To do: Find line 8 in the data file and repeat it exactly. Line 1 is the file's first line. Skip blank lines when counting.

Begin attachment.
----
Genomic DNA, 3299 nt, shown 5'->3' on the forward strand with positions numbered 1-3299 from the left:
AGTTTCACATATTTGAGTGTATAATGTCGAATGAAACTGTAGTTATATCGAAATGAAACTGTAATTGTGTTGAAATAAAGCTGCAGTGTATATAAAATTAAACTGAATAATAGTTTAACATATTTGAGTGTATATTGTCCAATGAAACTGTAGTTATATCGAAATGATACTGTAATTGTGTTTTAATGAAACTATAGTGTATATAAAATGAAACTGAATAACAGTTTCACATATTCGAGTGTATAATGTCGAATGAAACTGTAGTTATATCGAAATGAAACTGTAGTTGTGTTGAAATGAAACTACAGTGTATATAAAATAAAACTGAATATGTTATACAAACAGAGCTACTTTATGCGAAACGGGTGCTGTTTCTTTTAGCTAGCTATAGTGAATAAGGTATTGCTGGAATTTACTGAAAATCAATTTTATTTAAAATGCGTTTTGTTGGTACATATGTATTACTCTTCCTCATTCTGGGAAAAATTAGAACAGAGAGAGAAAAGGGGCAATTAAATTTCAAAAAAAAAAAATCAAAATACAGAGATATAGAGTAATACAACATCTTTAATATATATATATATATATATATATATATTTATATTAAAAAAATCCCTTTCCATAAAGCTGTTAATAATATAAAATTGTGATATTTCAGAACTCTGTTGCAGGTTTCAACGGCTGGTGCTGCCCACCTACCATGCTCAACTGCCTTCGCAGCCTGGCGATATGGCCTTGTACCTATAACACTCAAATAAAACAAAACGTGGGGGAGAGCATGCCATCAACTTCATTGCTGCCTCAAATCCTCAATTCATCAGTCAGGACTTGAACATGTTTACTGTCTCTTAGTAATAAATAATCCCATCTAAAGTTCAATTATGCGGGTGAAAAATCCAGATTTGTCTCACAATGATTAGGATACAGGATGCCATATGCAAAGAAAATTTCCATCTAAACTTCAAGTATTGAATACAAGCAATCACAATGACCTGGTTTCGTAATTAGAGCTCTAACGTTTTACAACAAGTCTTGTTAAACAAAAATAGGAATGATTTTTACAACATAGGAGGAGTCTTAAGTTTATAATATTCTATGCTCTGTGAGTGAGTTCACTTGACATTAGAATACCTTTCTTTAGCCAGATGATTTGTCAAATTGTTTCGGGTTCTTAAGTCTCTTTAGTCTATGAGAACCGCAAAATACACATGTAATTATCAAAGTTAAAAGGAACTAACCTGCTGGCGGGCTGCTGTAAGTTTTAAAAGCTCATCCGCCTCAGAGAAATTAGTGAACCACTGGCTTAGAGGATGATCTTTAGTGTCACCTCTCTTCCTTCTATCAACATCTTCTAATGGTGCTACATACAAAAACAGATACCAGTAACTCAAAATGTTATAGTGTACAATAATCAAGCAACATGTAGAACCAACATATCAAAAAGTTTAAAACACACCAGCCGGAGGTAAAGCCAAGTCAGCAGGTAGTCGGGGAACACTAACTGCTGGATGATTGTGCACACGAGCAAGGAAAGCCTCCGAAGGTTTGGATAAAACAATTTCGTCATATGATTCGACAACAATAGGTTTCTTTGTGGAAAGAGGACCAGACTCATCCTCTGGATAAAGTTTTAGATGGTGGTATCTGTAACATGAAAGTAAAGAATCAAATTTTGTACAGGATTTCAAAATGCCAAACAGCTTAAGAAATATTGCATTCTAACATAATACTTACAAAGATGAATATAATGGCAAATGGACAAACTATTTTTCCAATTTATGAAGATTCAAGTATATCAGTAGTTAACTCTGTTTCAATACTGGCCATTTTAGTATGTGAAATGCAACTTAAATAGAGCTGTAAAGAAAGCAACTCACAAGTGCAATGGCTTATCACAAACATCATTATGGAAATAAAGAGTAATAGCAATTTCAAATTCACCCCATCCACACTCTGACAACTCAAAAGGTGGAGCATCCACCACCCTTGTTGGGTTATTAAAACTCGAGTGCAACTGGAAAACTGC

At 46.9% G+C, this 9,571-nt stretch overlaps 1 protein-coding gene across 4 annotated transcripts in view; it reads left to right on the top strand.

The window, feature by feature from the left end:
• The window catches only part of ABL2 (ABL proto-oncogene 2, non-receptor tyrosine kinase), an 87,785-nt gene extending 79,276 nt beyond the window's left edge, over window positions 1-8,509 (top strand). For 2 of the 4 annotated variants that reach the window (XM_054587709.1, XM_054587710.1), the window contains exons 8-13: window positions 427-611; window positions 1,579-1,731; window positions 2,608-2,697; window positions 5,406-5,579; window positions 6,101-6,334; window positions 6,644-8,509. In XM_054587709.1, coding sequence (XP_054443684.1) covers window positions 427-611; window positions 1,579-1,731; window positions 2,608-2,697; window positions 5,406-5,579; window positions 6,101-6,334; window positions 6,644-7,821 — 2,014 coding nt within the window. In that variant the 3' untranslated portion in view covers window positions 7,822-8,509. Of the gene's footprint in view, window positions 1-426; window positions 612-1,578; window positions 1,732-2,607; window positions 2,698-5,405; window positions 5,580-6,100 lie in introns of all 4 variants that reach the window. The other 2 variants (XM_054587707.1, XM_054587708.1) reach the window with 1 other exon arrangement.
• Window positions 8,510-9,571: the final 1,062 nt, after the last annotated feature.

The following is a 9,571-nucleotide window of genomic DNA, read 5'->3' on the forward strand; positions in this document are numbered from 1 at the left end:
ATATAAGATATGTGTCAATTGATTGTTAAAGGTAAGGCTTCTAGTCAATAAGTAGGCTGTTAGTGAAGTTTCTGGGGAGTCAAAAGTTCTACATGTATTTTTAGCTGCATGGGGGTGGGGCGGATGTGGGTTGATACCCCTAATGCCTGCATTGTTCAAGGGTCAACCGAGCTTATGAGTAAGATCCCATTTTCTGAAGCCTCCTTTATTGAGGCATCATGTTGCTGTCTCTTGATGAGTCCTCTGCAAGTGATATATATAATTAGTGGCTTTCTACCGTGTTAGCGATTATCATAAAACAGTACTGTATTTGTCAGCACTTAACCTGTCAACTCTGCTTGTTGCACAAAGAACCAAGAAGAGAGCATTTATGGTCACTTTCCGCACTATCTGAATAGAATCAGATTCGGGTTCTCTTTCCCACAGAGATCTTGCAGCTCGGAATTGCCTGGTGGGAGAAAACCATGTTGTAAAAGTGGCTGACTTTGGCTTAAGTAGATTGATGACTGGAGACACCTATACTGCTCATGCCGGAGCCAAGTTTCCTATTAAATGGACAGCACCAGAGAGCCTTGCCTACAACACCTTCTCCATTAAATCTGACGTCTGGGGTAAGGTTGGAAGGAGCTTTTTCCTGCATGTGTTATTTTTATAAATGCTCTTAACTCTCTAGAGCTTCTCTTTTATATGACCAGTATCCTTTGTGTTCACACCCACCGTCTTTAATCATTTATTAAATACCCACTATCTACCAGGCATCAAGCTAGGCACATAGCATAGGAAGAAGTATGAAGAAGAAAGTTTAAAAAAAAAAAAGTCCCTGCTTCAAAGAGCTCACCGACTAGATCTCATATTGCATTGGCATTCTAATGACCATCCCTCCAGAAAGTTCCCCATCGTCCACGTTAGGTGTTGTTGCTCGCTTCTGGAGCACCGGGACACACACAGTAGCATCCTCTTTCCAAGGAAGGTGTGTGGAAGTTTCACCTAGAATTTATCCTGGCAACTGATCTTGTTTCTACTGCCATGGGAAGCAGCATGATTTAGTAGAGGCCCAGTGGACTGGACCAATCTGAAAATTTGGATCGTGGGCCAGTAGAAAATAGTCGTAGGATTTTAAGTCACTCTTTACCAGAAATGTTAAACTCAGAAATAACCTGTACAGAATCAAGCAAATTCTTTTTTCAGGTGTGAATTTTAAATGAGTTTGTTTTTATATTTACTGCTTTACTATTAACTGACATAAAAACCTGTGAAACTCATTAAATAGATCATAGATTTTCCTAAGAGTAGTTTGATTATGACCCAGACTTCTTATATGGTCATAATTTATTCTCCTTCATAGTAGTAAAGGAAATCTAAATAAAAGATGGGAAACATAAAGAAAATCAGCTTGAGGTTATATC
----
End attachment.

ATATAAGATATGTGTCAATTGATTGTTAAAGGTAAGGCTTCTAGTCAATAAGTAGGCTGTTAGTGAAGTTTCTGGGGAGTCAAAAGTTCTACATGTATTTTTAGCTGCATGGGGGTGGGGCGGATGTGGGTTGATACCCCTAATGCCTGCATTGTTCAAGGGTCAACCGAGCTTATGAGTAAGATCCCATTTTCTGAAGCCTCCTTTATTGAGGCATCATGTTGCTGTCTCTTGATGAGTCCTCTGCAAGTGATATATATAATTAGTGGCTTTCTACCGTGTTAGCGATTATCATAAAACAGTACTGTATTTGTCAGCACTTAACCTGTCAACTCTGCTTGTTGCACAAAGAACCAAGAAGAGAGCATTTATGGTCACTTTCCGCACTATCTGAATAGAATCAGATTCGGGTTCTCTTTCCCACAGAGATCTTGCAGCTCGGAATTGCCTGGTGGGAGAAAACCATGTTGTAAAAGTGGCTGACTTTGGCTTAAGTAGATTGATGACTGGAGACACCTATACTGCTCATGCCGGAGCCAAGTTTCCTATTAAATGGACAGCACCAGAGAGCCTTGCCTACAACACCTTCTCCATTAAATCTGACGTCTGGGGTAAGGTTGGAAGGAGCTTTTTCCTGCATGTGTTATTTTTATAAATGCTCTTAACTCTCTAGAGCTTCTCTTTTATATGACCAGTATCCTTTGTGTTCACACCCACCGTCTTTAATCATTTATTAAATACCCACTATCTACCAGGCATCAAGCTAGGCACATAGCATAGGAAGAAGTATGAAGAAGAAAGTTTAAAAAAAAAAAAGTCCCTGCTTCAAAGAGCTCACCGACTAGATCTCATATTGCATTGGCATTCTAATGACCATCCCTCCAGAAAGTTCCCCATCGTCCACGTTAGGTGTTGTTGCTCGCTTCTGGAGCACCGGGACACACACAGTAGCATCCTCTTTCCAAGGAAGGTGTGTGGAAGTTTCACCTAGAATTTATCCTGGCAACTGATCTTGTTTCTACTGCCATGGGAAGCAGCATGATTTAGTAGAGGCCCAGTGGACTGGACCAATCTGAAAATTTGGATCGTGGGCCAGTAGAAAATAGTCGTAGGATTTTAAGTCACTCTTTACCAGAAATGTTAAACTCAGAAATAACCTGTACAGAATCAAGCAAATTCTTTTTTCAGGTGTGAATTTTAAATGAGTTTGTTTTTATATTTACTGCTTTACTATTAACTGACATAAAAACCTGTGAAACTCATTAAATAGATCATAGATTTTCCTAAGAGTAGTTTGATTATGACCCAGACTTCTTATATGGTCATAATTTATTCTCCTTCATAGTAGTAAAGGAAATCTAAATAAAAGATGGGAAACATAAAGAAAATCAGCTTGAGGTTATATC